aggravating factors, criminal cases, criminal defendant, mitigating factors, Rolling Meadows criminal defense attorneyAfter a criminal defendant in Illinois is found guilty of committing a crime, or pleads no contest, a judge will evaluate the facts surrounding the case and then sentence the offender. While making this determination the judge also takes into account relevant mitigating factors (i.e. factors that support imposing a lesser penalty) and aggravating factors (i.e. factors that support imposing a harsher penalty).

Mitigating Factors

Under code section 730 ILCS 5/5-5-3.1 of the Illinois Compiled Statutes, judges in Illinois are required to consider the following mitigating factors when determining an offender’s sentence:

  • The offender’s criminal conduct did not cause, or threaten, serious physical harm to another,
  • The offender did not consider that his or her conduct would cause or threaten serious physical harm to another,
  • The offender was provoked,
  • There were substantial facts that, although they failed to establish a defense, tended to excuse the offender’s criminal conduct,
  • The offender’s criminal conduct was facilitated or induced by someone else,
  • The offender has compensated, or plans to compensate, his or her victim for the damage that he or she suffered,
  • The offender was a law-abiding citizen for a substantial period of time prior to committing the crime for which he or she is being sentenced,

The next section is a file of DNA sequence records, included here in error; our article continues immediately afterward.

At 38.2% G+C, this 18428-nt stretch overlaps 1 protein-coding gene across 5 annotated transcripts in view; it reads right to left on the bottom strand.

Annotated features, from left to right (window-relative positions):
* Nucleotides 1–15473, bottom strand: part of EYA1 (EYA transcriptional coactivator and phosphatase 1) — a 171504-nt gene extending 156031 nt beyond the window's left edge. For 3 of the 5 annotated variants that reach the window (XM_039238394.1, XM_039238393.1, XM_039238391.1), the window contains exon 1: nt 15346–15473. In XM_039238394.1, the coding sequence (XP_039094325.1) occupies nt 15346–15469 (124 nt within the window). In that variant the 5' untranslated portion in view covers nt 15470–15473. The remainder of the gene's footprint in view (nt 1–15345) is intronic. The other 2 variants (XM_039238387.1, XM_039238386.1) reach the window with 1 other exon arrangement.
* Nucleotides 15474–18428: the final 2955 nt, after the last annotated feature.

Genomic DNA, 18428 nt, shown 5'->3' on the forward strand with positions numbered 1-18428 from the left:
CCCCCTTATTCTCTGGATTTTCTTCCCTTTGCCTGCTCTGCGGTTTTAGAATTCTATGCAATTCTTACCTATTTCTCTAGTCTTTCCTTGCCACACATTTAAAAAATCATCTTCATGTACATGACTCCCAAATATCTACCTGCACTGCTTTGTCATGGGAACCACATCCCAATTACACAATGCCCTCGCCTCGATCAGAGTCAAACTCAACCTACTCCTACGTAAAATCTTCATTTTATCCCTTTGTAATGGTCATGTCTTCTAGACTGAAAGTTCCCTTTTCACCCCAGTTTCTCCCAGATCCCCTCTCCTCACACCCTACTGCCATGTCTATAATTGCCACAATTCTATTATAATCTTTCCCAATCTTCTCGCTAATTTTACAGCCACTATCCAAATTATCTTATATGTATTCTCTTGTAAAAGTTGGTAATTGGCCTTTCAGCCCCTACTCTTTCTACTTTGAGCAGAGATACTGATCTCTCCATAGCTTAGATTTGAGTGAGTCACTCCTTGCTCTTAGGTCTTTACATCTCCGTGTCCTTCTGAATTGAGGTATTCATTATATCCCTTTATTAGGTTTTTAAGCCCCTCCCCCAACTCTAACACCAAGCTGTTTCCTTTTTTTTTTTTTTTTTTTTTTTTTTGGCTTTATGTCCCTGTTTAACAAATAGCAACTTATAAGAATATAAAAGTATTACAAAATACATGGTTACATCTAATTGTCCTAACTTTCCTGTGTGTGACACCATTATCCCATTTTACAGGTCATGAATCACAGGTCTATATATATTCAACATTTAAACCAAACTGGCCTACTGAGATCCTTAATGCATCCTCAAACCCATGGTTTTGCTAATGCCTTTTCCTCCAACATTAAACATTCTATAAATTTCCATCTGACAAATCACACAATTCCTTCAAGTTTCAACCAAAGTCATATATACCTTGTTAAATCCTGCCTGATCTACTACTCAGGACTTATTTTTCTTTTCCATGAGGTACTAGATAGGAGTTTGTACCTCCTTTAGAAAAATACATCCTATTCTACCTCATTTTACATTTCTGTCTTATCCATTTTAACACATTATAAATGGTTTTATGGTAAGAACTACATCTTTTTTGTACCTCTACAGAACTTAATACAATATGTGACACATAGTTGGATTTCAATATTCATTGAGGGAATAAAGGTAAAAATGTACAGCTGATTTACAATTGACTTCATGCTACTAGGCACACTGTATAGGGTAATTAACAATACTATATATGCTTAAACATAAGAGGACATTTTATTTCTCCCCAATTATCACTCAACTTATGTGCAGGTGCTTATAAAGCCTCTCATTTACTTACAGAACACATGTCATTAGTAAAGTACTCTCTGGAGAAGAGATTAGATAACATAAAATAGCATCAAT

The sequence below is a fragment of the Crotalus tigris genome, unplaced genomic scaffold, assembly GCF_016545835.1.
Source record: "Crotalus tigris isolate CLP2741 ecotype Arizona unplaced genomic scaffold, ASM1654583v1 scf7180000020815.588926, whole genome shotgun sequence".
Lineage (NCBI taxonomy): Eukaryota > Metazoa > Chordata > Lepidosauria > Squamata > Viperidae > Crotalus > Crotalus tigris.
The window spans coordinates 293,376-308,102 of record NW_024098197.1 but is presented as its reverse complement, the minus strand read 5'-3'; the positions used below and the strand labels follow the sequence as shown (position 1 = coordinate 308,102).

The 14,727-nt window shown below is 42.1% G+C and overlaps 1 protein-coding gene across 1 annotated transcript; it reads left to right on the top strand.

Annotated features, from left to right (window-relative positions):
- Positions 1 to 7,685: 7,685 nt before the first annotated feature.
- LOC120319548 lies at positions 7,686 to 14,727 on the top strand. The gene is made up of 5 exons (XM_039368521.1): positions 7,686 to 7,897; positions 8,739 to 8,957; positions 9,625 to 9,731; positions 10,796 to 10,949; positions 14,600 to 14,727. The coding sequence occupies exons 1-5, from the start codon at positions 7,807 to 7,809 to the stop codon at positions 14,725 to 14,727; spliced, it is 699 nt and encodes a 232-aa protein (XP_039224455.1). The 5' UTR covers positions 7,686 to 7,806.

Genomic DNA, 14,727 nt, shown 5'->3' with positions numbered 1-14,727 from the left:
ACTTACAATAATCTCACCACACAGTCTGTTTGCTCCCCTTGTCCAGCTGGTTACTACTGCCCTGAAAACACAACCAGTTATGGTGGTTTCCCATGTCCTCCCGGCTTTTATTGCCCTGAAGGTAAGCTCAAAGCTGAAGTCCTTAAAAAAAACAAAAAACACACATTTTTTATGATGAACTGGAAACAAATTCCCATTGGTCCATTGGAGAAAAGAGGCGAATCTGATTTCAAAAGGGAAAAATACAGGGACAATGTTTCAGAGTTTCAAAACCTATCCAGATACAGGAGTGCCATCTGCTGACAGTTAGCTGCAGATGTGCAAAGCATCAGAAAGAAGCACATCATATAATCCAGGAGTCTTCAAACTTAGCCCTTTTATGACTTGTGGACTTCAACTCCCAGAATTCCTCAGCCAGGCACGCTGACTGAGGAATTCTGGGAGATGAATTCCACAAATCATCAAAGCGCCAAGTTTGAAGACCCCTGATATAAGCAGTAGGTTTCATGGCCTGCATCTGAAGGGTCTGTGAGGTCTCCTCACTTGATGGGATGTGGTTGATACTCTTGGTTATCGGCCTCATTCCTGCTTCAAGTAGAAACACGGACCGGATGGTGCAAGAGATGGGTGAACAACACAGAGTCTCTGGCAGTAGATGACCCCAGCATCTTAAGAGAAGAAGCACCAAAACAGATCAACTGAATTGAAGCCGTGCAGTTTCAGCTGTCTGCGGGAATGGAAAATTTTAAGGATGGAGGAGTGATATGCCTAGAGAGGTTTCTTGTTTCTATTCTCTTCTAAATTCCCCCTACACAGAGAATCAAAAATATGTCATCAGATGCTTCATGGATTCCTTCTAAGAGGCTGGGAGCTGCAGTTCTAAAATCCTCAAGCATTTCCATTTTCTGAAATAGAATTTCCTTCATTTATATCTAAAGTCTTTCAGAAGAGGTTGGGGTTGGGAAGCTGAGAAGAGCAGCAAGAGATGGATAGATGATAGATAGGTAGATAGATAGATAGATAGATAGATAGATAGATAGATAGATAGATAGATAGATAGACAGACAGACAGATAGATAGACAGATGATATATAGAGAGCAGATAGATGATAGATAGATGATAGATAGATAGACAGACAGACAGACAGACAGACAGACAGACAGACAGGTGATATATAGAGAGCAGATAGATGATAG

• The circumstances that led to the offender’s criminal conduct are unlikely to reoccur,
  • The offender’s attitude and character indicate that he or she is unlikely to commit another crime in the future,
  • The offender is likely to comply with the terms of an imposed probation period,
  • Imprisoning the offender would impose excessive hardship on his or her dependents,
  • Imprisoning the offender would endanger his or her medical condition,
  • The offender has an intellectual disability,
  • The offender sought emergency medical care for an overdose and is being sentenced for a qualifying crime involving a controlled substance under the Illinois Controlled Substances Act or the Methamphetamine Control and Community Protection Act,
  • The fact that the offender was a domestic violence victim tends to justify or excuse the defendant’s criminal conduct, and/or
  • When committing the offense, the offender suffered from a serious mental illness that substantially impacted his or her ability to appreciate the nature and illegality of his or her acts.

Aggravating Factors

Additionally, judges imposing criminal sentences in Illinois are required to consider aggravating factors. Under code section 730 ILCS 5/5-5-3.2 of the Illinois Compiled Statutes the aggravating factors that must be considered include, but are not limited to:

  • The offender’s conduct caused, or threatened, serious harm to another,
  • The offender was paid for committing the offense,
  • The offender has a history of engaging in criminal activity,
  • Punishing the offender is necessary in order to deter others in the community from committing the same offense in the future,
  • The offender’s victim was 60 years old or older,
  • The offender’s victim had a physical disability,
  • The offense occurred at a place of worship before, during, or following a worship service, and/or
  • The offender was wearing a bulletproof vest when he or she committed the offense.

Let Us Help You Today